Powersports / Heritage
Honda ATV Innovation
From its unassuming beginnings in 1948, Honda has been defined by creative thinking. Everything that wears a Honda logo comes from a heritage so deeply rooted in innovation that standing still is the same as going backward. Which is why--from the first 1970 ATC90 to the 2003 FourTrax® Rincon™--more advancements in ATV technology have come from Honda than anyone else.
Honda ATVs have always been about smart solutions to tough problems. That sort of fresh thinking goes deeper than flashy technology. It transcends any simplistic bigger-equals-better mentality. Much deeper. Honda's ATV engineering is based on the premise that the truly great ideas are the ones that stand up to a full day's work. That's why Honda ATV engineers tackle the challenges of research and development firsthand. They ask questions. They understand what customers expect a product to do, perhaps better than the customers themselves. Staying ahead of the curve with ATV engineering that's as functional as it is innovative isn't easy. It's just the Honda Way. What follows is a compendium of landmark Honda innovations that have shaped the development of the All-Terrain Vehicle.
Automotive-style Automatic Transmission
A first in the ATV world, the Rincon incorporates a true automotive-style automatic transmission to route power from the engine through a hydraulic torque converter to drive to three forward gears and reverse. An electronic control unit (ECU) takes data regarding throttle opening, vehicle speed, engine speed, gear selector position, brake application and engine oil temperature to determine the optimum gear selection. And because the Honda automatic transmission shifts electronically, there are no unsightly and trouble-prone vacuum lines. Plus, the system provides true engine braking, unlike the belt-drive systems used on other brands of ATVs. In addition, the Honda automatic transmission is fully sealed and impervious to external contamination. Since the transmission uses multi-filtered engine oil as hydraulic fluid, this design simplifies maintenance and ensures an adequate fluid supply under all operating conditions.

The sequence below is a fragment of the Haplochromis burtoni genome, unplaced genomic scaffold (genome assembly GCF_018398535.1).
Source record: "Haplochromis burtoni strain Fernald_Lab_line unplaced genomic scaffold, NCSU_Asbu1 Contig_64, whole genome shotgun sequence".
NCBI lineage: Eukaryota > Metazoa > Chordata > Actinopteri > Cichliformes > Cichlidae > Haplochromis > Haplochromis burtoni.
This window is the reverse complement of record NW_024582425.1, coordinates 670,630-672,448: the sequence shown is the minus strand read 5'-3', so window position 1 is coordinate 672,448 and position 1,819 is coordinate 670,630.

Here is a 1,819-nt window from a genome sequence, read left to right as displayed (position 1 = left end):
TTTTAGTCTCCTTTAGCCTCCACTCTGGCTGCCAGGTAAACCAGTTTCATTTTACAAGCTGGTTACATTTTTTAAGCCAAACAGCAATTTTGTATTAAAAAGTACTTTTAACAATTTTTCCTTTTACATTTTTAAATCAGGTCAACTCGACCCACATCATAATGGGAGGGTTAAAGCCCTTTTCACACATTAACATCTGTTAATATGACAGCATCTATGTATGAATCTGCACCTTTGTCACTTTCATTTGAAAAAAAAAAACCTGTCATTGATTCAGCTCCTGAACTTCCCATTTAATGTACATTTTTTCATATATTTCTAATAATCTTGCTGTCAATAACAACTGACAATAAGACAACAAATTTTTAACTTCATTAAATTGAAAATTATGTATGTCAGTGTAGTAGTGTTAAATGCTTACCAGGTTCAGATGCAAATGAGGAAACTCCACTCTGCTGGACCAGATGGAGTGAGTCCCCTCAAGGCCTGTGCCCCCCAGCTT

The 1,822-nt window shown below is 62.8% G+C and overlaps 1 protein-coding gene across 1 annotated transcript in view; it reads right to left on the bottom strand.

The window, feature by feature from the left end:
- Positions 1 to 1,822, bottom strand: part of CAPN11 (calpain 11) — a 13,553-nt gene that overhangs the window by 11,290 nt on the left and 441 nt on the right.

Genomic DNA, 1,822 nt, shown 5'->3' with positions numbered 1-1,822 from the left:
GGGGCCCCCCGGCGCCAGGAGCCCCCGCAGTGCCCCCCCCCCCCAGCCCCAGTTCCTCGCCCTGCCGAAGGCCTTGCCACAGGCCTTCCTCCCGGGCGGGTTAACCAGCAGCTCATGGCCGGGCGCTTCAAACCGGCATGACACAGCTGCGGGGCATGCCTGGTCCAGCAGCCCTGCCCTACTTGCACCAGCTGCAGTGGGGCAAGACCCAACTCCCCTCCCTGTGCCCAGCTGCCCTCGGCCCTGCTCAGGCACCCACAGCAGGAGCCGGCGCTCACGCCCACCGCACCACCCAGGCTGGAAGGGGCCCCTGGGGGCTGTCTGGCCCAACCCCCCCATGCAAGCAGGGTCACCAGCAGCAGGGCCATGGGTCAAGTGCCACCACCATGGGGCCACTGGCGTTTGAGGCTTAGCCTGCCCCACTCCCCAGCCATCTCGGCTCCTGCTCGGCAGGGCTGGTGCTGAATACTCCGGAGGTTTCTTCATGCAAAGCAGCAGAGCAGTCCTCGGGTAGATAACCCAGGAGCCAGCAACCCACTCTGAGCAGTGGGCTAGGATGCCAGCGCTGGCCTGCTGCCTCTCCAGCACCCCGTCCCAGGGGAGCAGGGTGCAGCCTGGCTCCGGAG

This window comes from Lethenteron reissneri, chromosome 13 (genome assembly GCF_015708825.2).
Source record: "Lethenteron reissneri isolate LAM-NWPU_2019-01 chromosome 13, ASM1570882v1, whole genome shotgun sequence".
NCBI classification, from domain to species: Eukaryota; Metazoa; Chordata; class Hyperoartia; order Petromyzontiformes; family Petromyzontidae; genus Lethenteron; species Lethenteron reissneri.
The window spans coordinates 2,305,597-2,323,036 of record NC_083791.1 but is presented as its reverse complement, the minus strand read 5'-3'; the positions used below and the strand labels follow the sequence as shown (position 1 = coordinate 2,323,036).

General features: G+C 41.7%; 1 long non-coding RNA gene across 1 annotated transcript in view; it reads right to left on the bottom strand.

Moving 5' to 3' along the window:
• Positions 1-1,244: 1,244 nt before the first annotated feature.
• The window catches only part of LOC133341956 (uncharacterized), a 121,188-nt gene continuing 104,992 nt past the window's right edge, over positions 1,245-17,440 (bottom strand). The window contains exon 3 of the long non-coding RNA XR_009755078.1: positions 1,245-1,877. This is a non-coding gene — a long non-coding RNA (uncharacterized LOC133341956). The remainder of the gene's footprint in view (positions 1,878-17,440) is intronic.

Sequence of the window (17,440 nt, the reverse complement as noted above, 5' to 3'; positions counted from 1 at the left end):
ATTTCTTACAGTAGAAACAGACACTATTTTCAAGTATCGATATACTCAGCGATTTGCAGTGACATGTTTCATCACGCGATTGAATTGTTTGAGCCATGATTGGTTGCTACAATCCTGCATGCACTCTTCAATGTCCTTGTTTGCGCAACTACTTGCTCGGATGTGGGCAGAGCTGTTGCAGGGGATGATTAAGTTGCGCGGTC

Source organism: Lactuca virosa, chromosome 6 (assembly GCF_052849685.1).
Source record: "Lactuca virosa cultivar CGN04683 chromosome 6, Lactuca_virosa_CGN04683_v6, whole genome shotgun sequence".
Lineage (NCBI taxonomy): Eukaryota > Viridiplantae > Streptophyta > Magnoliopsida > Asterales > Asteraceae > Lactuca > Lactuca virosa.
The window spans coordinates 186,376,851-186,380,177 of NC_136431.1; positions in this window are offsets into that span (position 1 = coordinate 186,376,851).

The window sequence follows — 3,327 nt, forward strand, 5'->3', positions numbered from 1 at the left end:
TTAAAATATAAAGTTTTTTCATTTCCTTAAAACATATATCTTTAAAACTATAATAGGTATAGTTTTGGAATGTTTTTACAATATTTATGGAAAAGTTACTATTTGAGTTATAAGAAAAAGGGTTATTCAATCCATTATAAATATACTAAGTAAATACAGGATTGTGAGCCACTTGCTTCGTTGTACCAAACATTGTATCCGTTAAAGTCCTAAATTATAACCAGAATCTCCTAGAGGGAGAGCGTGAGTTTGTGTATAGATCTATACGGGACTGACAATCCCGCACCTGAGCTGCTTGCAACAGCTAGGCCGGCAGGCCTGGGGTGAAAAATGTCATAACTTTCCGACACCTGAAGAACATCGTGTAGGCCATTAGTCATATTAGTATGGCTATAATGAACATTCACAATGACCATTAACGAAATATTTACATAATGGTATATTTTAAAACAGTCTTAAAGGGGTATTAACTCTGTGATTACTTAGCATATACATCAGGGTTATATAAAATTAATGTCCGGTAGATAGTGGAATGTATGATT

Independent Rear Suspension
As another notable Honda first, the Rincon features an independent rear suspension with lightweight forged aluminum components to provide plenty of sophisticated, well-controlled wheel travel. This double-wishbone design incorporates forged aluminum knuckles and upper/lower A-arms that are not only strong but also yield a significant savings in unsprung weight. The rear knuckle pivots feature lightweight metal bushings in place of conventional ball joints and radius arms, thereby eliminating toe-in as the rear suspension travels through its stroke. This elegantly simple design maintains rear wheel alignment and further reduces unsprung weight, contributing to the Rincon's responsive handling. Also, lightweight single-tube gas-charged rear shocks and a stabilizer bar deliver plush, well-controlled damping through the Rincon's exceptional 8.0 inches of rear wheel travel. As an added bonus, the lack of a rear final drive case adds to the Rincon's laudable ground clearance for even better maneuverability.
Though Honda's circle of engineering is comprised of interdependent components, ingenuity often radiates outward from a single bit of bright-think that makes a host of seemingly unrelated advancements possible.